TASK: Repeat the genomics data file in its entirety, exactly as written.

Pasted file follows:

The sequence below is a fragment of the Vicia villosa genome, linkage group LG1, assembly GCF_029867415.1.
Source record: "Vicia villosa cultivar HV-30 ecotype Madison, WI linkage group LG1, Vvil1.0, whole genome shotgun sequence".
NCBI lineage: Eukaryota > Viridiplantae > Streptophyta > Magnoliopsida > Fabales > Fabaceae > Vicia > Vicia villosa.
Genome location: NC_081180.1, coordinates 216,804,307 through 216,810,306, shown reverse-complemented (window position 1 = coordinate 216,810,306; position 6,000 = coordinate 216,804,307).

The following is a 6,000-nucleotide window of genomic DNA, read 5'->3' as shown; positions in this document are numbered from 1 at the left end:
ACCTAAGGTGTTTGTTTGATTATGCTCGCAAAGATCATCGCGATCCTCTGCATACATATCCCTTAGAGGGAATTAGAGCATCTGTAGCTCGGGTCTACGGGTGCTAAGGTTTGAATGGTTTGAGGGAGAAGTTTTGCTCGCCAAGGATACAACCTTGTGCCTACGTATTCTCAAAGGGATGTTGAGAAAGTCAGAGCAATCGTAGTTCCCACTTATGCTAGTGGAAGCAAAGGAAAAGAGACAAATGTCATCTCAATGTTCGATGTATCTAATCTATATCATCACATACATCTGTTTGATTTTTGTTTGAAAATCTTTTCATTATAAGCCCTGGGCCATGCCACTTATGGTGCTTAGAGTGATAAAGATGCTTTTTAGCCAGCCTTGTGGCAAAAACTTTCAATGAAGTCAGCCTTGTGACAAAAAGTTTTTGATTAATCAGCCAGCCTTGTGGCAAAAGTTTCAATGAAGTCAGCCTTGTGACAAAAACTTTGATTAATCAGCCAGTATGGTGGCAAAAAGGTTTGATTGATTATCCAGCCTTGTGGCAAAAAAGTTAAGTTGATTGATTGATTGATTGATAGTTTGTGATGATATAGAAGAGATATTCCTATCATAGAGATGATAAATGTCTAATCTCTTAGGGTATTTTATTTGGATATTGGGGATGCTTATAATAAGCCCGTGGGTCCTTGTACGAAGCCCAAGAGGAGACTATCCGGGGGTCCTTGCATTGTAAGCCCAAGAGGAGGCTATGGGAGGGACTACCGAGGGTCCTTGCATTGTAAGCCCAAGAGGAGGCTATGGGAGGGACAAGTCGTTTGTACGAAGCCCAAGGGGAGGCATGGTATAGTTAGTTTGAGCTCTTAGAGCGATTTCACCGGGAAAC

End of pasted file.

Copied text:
The sequence below is a fragment of the Vicia villosa genome, linkage group LG1, assembly GCF_029867415.1.
Source record: "Vicia villosa cultivar HV-30 ecotype Madison, WI linkage group LG1, Vvil1.0, whole genome shotgun sequence".
NCBI lineage: Eukaryota > Viridiplantae > Streptophyta > Magnoliopsida > Fabales > Fabaceae > Vicia > Vicia villosa.
Genome location: NC_081180.1, coordinates 216,804,307 through 216,810,306, shown reverse-complemented (window position 1 = coordinate 216,810,306; position 6,000 = coordinate 216,804,307).

The following is a 6,000-nucleotide window of genomic DNA, read 5'->3' as shown; positions in this document are numbered from 1 at the left end:
ACCTAAGGTGTTTGTTTGATTATGCTCGCAAAGATCATCGCGATCCTCTGCATACATATCCCTTAGAGGGAATTAGAGCATCTGTAGCTCGGGTCTACGGGTGCTAAGGTTTGAATGGTTTGAGGGAGAAGTTTTGCTCGCCAAGGATACAACCTTGTGCCTACGTATTCTCAAAGGGATGTTGAGAAAGTCAGAGCAATCGTAGTTCCCACTTATGCTAGTGGAAGCAAAGGAAAAGAGACAAATGTCATCTCAATGTTCGATGTATCTAATCTATATCATCACATACATCTGTTTGATTTTTGTTTGAAAATCTTTTCATTATAAGCCCTGGGCCATGCCACTTATGGTGCTTAGAGTGATAAAGATGCTTTTTAGCCAGCCTTGTGGCAAAAACTTTCAATGAAGTCAGCCTTGTGACAAAAAGTTTTTGATTAATCAGCCAGCCTTGTGGCAAAAGTTTCAATGAAGTCAGCCTTGTGACAAAAACTTTGATTAATCAGCCAGTATGGTGGCAAAAAGGTTTGATTGATTATCCAGCCTTGTGGCAAAAAAGTTAAGTTGATTGATTGATTGATTGATAGTTTGTGATGATATAGAAGAGATATTCCTATCATAGAGATGATAAATGTCTAATCTCTTAGGGTATTTTATTTGGATATTGGGGATGCTTATAATAAGCCCGTGGGTCCTTGTACGAAGCCCAAGAGGAGACTATCCGGGGGTCCTTGCATTGTAAGCCCAAGAGGAGGCTATGGGAGGGACTACCGAGGGTCCTTGCATTGTAAGCCCAAGAGGAGGCTATGGGAGGGACAAGTCGTTTGTACGAAGCCCAAGGGGAGGCATGGTATAGTTAGTTTGAGCTCTTAGAGCGATTTCACCGGGAAAC